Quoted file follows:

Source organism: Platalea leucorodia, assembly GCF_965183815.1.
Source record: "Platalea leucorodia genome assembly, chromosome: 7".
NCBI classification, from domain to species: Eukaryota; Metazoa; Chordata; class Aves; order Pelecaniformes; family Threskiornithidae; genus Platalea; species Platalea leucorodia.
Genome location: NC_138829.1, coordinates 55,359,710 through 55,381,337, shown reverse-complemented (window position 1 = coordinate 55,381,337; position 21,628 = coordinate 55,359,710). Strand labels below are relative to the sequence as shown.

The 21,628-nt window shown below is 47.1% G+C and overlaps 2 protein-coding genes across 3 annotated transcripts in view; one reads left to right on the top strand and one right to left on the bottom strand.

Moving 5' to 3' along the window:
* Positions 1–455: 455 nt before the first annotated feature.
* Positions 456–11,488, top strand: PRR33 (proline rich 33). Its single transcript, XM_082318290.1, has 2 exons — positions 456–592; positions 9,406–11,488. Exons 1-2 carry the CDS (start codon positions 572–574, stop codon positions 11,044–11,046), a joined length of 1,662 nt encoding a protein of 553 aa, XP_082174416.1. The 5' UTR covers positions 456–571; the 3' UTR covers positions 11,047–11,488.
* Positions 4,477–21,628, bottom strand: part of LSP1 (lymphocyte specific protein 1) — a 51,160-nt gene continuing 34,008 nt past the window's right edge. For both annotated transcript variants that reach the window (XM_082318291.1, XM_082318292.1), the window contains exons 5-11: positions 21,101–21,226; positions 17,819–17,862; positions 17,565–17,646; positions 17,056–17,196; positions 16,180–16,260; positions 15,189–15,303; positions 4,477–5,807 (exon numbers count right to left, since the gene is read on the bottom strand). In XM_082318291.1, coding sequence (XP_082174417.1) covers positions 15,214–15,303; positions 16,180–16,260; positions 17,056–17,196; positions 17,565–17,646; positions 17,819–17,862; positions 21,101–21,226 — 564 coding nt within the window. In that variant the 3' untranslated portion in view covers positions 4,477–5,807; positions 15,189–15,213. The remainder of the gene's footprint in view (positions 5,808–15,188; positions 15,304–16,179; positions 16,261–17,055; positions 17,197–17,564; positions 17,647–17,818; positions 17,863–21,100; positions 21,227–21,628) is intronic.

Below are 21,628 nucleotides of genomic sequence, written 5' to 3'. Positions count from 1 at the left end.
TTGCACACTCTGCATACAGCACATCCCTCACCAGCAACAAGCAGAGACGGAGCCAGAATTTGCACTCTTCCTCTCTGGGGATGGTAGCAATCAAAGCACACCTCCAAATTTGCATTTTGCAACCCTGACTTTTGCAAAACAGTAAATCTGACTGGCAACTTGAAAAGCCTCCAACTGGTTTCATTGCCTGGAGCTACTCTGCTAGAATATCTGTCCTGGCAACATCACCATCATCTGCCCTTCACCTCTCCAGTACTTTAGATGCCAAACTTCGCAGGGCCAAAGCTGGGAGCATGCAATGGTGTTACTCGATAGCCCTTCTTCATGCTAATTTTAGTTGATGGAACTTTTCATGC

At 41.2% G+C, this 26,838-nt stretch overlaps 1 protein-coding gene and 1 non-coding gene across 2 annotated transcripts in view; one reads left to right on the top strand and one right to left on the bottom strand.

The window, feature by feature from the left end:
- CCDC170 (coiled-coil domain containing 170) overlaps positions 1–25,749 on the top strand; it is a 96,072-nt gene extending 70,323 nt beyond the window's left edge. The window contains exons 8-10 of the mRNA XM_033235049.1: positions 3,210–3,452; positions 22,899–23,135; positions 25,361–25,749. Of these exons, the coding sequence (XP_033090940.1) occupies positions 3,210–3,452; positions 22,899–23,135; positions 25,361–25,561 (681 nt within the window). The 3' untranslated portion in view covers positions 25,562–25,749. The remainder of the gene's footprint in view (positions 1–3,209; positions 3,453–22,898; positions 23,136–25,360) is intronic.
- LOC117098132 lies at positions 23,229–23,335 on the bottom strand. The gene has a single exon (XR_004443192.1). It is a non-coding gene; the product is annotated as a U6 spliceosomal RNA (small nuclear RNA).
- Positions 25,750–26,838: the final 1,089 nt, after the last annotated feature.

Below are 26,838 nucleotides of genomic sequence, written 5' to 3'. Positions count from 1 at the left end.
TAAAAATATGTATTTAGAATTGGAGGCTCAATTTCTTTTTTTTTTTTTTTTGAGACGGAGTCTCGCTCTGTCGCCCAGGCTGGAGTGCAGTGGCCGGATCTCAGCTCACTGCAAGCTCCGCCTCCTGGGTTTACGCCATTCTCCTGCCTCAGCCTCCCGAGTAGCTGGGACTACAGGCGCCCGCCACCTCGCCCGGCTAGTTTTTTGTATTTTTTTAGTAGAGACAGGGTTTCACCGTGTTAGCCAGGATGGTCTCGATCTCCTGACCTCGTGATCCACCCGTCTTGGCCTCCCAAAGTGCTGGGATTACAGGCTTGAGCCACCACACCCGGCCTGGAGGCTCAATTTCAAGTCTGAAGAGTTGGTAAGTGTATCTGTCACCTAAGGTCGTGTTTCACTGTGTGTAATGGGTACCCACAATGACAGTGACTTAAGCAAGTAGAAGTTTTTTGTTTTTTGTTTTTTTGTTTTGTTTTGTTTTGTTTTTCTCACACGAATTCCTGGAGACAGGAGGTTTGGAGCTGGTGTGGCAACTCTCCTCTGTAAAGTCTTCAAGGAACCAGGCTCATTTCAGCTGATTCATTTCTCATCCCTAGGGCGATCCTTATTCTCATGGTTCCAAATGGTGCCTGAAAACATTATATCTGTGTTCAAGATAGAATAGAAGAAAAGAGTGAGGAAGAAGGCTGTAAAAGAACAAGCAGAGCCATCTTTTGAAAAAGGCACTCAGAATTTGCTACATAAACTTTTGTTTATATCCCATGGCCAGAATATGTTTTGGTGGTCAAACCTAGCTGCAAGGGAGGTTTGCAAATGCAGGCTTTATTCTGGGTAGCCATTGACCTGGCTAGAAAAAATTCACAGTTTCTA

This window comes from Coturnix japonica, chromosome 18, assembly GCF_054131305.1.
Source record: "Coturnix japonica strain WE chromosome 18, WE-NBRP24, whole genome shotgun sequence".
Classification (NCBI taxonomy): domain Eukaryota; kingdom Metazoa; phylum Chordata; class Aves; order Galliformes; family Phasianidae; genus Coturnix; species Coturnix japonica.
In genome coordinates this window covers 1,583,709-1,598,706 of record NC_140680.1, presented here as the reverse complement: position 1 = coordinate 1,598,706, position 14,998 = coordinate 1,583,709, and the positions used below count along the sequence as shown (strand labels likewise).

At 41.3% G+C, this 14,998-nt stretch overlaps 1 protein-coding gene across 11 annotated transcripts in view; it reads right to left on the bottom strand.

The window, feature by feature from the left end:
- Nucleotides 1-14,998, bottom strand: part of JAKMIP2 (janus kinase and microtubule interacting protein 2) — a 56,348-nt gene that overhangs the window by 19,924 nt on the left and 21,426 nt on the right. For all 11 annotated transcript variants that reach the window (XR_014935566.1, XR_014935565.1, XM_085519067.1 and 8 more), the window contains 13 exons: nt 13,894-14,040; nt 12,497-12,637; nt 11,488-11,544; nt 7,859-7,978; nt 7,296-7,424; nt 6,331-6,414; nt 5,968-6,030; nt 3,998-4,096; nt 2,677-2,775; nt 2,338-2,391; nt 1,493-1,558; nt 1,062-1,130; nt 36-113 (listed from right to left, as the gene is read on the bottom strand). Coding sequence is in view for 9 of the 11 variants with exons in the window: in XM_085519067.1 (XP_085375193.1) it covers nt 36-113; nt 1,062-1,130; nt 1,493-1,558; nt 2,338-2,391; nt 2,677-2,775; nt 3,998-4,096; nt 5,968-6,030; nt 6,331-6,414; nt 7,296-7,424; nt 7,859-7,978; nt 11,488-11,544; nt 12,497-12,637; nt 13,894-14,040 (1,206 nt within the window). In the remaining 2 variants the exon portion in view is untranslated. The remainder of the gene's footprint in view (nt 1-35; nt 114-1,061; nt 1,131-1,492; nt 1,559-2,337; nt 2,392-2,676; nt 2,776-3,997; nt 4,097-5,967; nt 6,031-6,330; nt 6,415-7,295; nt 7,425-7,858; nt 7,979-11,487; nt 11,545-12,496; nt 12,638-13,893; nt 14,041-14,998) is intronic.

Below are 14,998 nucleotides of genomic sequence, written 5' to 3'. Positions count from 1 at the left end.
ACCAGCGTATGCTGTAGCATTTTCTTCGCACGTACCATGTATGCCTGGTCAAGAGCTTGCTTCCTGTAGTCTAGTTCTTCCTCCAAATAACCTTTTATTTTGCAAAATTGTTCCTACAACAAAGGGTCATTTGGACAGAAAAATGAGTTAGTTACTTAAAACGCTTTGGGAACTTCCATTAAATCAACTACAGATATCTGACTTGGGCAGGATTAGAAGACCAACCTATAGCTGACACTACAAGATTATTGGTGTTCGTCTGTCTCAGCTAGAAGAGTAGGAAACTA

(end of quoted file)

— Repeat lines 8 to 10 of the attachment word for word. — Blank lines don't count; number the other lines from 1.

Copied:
* Positions 456–11,488, top strand: PRR33 (proline rich 33). Its single transcript, XM_082318290.1, has 2 exons — positions 456–592; positions 9,406–11,488. Exons 1-2 carry the CDS (start codon positions 572–574, stop codon positions 11,044–11,046), a joined length of 1,662 nt encoding a protein of 553 aa, XP_082174416.1. The 5' UTR covers positions 456–571; the 3' UTR covers positions 11,047–11,488.
* Positions 4,477–21,628, bottom strand: part of LSP1 (lymphocyte specific protein 1) — a 51,160-nt gene continuing 34,008 nt past the window's right edge. For both annotated transcript variants that reach the window (XM_082318291.1, XM_082318292.1), the window contains exons 5-11: positions 21,101–21,226; positions 17,819–17,862; positions 17,565–17,646; positions 17,056–17,196; positions 16,180–16,260; positions 15,189–15,303; positions 4,477–5,807 (exon numbers count right to left, since the gene is read on the bottom strand). In XM_082318291.1, coding sequence (XP_082174417.1) covers positions 15,214–15,303; positions 16,180–16,260; positions 17,056–17,196; positions 17,565–17,646; positions 17,819–17,862; positions 21,101–21,226 — 564 coding nt within the window. In that variant the 3' untranslated portion in view covers positions 4,477–5,807; positions 15,189–15,213. The remainder of the gene's footprint in view (positions 5,808–15,188; positions 15,304–16,179; positions 16,261–17,055; positions 17,197–17,564; positions 17,647–17,818; positions 17,863–21,100; positions 21,227–21,628) is intronic.

Below are 21,628 nucleotides of genomic sequence, written 5' to 3'. Positions count from 1 at the left end.